Open middle questions make for great classroom discussions. These are problems that have a closed beginning and end (i.e. an uncomplicated initial question and a single final answer) but an open middle where students can explore different paths and strategies to get to the solutions. Openmiddle.com is a great resource to find these types of questions. Below are a pair of open middle style problems I created for some of the probability outcomes in the NS Mathematics curriculum.
Problem #1 - The Spinners Problem
Directions: Select three of the spinners below (you may pick more than one of each) such that the total number of sectors in all three spinners totals 10. Select spinners so that the probability of all three spinners landing in the shaded sector is the smallest (or largest).
Hint: There are only 4 different ways to select 3 spinners whose sectors add up to 10. In other words, how many ways can you a make a expression with 3 terms that add up to 10 using the numbers 2, 3, 4, 5 or 6.
Solution: The four different options for selecting spinners are below. Option 1 yields the greatest probability and option 4 yields the least probability.
1) The greatest probability: 1/2 * 1/2 * 1/6 = 1/24
2) 1/2 * 1/3 * 1/5 = 1/30
3) 1/4 * 1/4 * 1/2 = 1/32
4) The least probability: 1/3 * 1/3 * 1/4 = 1/36
Extension: How would this problem change if you removed the restriction of exactly three spinners? If you could create as many spinners as you wanted such that the sectors totaled to 10 (e.g. 1 spinner with 10 sectors or 5 spinners with 2 sectors, etc.) what would the greatest probability be?
1) The greatest probability: 1/10 = 1/10
2) 1/2 * 1/2 * 1/2 * 1/2 * 1/2 = 1/32
3) 1/5 * 1/5 = 1/25
Problem #2 - The Marbles Problem
Directions: "There are _____ red marbles and _____ blue marbles in Bag A. There are _____ red marbles and _____ green marbles in Bag B. " Place a different whole number from 1 to 9 in each blank to make the probability of drawing a red marble from either bag A or B the same. How many different ways can you find to do this?
Hint: How can you have a different number of red marbles in each bag but the same probability of selecting a red marble?
Solutions: The are 40 different solutions! I first found 5 solutions and then realized that if you just flip the number of red marbles with the other colour, you get another 5 solutions. Then I realized that if you swap the bags, you double the solutions again. I made a Python program to check my work and realized that I had still missed a few and added them in.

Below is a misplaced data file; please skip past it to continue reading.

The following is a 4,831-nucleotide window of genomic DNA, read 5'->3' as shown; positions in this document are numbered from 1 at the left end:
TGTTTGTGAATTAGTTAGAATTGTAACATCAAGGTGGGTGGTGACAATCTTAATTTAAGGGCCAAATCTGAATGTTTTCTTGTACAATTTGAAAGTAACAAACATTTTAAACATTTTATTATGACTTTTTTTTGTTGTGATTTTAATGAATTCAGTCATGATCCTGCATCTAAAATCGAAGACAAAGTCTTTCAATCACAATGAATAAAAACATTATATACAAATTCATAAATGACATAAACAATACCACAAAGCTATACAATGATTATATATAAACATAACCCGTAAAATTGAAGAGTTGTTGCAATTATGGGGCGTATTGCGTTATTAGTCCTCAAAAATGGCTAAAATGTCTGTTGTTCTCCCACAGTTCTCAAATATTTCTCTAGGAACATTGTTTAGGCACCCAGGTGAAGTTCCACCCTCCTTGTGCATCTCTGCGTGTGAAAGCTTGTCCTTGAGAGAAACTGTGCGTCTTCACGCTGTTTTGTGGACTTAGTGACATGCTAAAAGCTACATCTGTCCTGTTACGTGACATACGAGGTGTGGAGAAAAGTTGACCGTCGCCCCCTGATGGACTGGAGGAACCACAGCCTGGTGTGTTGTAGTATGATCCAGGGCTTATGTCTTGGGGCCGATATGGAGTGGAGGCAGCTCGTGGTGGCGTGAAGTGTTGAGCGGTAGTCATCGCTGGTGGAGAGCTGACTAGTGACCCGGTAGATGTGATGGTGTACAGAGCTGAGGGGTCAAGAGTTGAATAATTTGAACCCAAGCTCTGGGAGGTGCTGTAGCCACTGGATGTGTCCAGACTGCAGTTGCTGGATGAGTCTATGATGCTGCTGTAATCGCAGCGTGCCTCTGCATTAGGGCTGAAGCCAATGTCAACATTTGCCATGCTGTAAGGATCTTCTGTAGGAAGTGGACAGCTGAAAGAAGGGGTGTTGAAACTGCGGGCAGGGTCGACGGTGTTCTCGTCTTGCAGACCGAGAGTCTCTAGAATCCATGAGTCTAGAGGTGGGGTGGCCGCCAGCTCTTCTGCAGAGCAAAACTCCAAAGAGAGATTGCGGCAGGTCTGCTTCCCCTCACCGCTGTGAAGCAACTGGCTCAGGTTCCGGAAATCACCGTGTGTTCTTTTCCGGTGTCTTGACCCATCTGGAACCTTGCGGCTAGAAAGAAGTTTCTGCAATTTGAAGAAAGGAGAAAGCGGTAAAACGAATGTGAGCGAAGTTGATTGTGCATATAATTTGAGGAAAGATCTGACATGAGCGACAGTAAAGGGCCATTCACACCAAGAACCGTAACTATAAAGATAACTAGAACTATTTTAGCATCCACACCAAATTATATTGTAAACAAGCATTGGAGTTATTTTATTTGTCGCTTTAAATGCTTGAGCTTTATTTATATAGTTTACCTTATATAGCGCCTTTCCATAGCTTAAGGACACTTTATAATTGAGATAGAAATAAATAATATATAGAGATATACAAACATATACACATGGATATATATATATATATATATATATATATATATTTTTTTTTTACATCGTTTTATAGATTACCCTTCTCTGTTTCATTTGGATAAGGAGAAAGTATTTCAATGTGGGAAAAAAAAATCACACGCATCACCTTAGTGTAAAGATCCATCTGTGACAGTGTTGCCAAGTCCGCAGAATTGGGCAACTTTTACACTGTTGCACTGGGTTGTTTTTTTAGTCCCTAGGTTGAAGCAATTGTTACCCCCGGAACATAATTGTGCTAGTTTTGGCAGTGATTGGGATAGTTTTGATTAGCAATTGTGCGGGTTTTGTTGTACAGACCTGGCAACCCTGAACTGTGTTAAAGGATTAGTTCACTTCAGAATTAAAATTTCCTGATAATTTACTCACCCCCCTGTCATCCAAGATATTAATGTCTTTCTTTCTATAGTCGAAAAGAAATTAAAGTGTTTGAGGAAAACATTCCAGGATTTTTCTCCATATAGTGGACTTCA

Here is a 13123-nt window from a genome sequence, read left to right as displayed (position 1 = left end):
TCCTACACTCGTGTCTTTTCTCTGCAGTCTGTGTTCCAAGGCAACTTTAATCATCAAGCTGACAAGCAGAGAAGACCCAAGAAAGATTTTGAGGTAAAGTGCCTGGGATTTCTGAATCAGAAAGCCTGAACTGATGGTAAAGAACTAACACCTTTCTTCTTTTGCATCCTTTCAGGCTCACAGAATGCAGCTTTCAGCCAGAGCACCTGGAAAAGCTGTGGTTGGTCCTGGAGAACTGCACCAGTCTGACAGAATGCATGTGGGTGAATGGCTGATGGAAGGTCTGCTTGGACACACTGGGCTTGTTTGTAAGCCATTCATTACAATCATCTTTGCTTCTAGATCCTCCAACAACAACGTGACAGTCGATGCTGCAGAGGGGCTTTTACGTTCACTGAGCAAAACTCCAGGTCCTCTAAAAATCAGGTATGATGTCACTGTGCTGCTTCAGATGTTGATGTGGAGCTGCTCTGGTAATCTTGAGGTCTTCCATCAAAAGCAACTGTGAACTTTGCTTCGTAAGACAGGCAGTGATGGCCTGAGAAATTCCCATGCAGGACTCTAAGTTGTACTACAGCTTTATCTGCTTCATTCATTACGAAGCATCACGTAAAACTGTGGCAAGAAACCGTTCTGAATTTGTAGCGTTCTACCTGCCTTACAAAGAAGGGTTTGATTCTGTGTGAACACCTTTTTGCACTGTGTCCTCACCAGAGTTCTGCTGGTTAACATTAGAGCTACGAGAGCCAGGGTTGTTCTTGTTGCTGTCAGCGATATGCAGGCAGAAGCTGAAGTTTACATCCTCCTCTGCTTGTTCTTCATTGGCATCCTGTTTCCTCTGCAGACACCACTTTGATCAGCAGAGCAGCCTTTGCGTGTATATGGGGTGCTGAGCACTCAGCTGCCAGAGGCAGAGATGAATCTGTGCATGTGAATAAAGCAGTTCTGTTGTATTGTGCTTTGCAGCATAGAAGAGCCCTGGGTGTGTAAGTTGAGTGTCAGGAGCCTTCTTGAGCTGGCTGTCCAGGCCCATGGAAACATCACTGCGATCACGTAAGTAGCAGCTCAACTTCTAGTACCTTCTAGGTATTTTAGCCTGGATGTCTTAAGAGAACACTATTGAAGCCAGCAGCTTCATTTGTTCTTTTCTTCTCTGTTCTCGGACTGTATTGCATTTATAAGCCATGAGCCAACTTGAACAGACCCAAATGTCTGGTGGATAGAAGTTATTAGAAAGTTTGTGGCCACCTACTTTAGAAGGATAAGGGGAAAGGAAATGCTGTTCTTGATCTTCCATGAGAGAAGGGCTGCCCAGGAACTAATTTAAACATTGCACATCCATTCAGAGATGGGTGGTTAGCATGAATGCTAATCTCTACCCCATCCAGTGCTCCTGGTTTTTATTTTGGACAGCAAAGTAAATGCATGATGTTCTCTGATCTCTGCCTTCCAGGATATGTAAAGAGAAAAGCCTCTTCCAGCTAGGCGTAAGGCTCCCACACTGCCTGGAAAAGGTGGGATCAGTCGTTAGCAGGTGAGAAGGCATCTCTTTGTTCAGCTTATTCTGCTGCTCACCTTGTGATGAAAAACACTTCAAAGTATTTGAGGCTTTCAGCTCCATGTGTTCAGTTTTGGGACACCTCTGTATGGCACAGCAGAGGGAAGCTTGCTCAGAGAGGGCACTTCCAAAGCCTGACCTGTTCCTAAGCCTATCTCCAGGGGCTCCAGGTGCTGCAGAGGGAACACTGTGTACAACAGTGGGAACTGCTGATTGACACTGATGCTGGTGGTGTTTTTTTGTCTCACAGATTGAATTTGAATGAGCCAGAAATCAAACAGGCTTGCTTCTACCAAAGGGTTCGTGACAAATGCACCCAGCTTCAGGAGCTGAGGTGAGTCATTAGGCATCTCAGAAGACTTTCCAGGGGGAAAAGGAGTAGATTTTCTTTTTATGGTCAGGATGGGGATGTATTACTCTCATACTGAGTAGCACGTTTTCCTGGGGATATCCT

1) Bag A: 1 red and 2 blue; Bag B: 3 red and 6 green
For each solution below, the following 3 rearrangements are possible.
1B) Bag A: 2 red and 1 blue; Bag B: 6 red and 3 green
1C) Bag A: 3 red and 6 blue; Bag B: 1 red and 2 green
1D) Bag A: 6 red and 3 blue; Bag B: 2 red and 1 green
2) Bag A: 1 red and 2 blue; Bag B: 4 red and 8 green
3) Bag A: 1 red and 3 blue; Bag B: 2 red and 6 green
4) Bag A: 1 red and 4 blue; Bag B: 2 red and 8 green
5) Bag A: 2 red and 3 blue; Bag B: 4 red and 6 green
6) Bag A: 2 red and 3 blue; Bag B: 6 red and 9 green
7) Bag A: 2 red and 4 blue; Bag B: 3 red and 6 green
8) Bag A: 2 red and 6 blue; Bag B: 3 red and 9 green
9) Bag A: 3 red and 4 blue; Bag B: 6 red and 8 green
10) Bag A: 3 red and 6 blue; Bag B: 4 red and 8 green
If you want to make this problem a bit easier, just use the numbers from 1 to 6. This gives a total of 16 solutions. These would be 1, 3, 5, and 7 from above plus the 3 additional re-arrangements of each.
Extension: Make the number of green marbles a 2 digit number.
Nova Scotia Mathematics Curriculum Outcomes
Mathematics 7 - SP06 Students will be expected to conduct a probability experiment to compare the theoretical probability (determined using a tree diagram, table, or other graphic organizer) and experimental probability of two independent events.
Mathematics 8 - SP02 Students will be expected to solve problems involving the probability of independent events.
Mathematics 10 Essentials - G1 Express probabilities of simple events as the number of favourable outcomes divided by the total number of outcomes
Mathematics 12 - P03 Solve problems that involve the probability of two events.